Some studies [18,22,25,26,35] describe the aggregated effect of employment suburbanization at the regional level using census data. Even if this is unlikely, job suburbanization trends might happen without the relocation of a single company. Creation of a new company in the suburbs, disappearance of business in the city centers might contribute to job sub-centering process. For instance, Aguilera et al. [22] using the metropolitan travel survey of Paris in 1983 and 1991, showed the effect of job-decentralization without analyzing specifically a company relocation. Studies using both approaches, i.e., either the analysis of job suburbanization trends or single relocation events, have been included in this literature review. Indeed, it is assumed that single decentralizations are, among other things, the cause of employment suburbanization trends.

2.2. Case Study: The University of Luxembourg Relocation

To enrich this literature review with evidence-based analysis, we used our experience with the University of Luxembourg relocation. This case study is exemplary, since it involves and allows us to discuss and provide empirical findings related to most of the determinants illustrated in Figure 1, thanks to the availability of different dataset obtained over a long period (8 years) and using different data collection strategies and modeling techniques, which will be further introduced in Section 3. Figure 3 provides a timeline of the major events determining the workplace relocation dynamics (national policies, moving phases, introduction of mobility services) on top, while at the bottom the different data collection campaigns are shown.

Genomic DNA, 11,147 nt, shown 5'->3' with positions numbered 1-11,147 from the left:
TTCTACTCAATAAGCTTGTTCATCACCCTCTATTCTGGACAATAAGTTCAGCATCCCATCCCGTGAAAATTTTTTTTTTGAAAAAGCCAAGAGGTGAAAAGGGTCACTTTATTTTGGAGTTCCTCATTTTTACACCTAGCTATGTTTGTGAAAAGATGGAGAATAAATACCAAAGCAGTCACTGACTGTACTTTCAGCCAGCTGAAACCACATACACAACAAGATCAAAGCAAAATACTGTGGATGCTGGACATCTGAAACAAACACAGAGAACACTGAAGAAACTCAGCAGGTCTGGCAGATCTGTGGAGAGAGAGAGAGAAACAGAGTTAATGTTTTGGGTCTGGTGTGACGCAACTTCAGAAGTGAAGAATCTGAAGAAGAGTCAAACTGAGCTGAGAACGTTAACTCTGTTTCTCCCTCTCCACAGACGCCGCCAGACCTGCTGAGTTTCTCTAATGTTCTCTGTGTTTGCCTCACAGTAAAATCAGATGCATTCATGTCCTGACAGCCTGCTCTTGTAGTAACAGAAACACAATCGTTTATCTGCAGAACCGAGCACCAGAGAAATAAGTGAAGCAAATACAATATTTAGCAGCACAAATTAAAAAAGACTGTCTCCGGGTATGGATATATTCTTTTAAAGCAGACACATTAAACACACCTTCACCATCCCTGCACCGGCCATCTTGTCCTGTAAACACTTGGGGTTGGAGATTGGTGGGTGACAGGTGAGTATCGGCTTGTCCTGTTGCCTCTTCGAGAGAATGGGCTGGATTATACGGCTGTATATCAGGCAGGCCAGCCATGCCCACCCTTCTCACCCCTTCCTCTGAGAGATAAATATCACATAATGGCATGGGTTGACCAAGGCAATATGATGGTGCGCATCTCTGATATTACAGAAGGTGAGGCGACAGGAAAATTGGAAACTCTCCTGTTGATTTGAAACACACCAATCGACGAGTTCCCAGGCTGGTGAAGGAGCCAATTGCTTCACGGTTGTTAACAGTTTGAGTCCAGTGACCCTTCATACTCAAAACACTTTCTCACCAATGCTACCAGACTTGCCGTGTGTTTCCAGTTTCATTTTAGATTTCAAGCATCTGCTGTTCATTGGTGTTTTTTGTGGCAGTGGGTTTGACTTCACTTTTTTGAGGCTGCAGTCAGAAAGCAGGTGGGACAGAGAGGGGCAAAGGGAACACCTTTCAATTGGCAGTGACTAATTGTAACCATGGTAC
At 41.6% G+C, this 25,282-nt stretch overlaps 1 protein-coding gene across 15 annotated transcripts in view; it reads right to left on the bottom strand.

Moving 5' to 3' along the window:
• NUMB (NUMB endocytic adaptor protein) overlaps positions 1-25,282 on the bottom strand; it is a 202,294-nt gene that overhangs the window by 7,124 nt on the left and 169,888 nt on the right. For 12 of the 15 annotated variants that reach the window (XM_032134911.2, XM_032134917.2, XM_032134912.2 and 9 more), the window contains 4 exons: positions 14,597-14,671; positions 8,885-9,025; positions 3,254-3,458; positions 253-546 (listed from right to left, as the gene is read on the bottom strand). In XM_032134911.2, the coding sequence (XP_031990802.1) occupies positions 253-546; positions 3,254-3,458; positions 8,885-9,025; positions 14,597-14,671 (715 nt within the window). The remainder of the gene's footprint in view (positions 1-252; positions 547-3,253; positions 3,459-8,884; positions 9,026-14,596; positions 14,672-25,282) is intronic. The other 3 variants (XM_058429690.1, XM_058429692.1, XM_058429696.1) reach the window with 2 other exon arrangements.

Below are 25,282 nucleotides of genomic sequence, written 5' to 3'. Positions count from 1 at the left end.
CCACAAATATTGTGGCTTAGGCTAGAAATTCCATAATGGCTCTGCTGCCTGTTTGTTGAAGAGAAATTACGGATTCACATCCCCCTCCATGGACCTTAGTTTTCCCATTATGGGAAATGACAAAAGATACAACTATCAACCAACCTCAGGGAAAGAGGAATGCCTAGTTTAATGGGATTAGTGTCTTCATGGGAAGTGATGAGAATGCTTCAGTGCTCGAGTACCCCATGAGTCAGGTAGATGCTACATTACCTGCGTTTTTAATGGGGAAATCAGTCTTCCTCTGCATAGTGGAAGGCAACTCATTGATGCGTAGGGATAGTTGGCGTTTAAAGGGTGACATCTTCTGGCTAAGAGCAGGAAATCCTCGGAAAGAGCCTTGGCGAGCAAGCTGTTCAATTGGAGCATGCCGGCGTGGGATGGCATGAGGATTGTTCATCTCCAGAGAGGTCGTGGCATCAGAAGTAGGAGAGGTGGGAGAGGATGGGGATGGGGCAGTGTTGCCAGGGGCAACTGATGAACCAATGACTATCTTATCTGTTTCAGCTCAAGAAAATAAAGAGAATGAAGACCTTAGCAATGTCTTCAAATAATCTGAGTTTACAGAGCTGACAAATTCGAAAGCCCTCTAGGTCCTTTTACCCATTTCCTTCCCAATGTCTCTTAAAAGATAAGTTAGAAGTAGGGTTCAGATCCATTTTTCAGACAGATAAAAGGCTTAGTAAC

The University of Luxembourg is a young university welcoming 6500 students and more than 1800 staff members and is the only public university in the Grand-Duchy of Luxembourg, a small European country facing big mobility challenges. Every day, in addition to more than 250,000 generated commuting trips produced by the 626,000 residents, the country welcomes around 200,000 cross-border workers, which represent almost 43% of the total work force [36]. While 73% of the workers living in Luxembourg commute by car, the share reaches 85% for cross-border workers [37]. Despite being a car-dependent country, ambitious modal split targets have been adopted since almost a decade through a National Sustainable Mobility Plan, based on which, by 2025, 25% of all trips should be performed using non-motorized modes of transportation (walking and cycling), while of the remaining 75%, 25% should be done by public transport (PT). These targets have also been differentiated by commuting distances [38].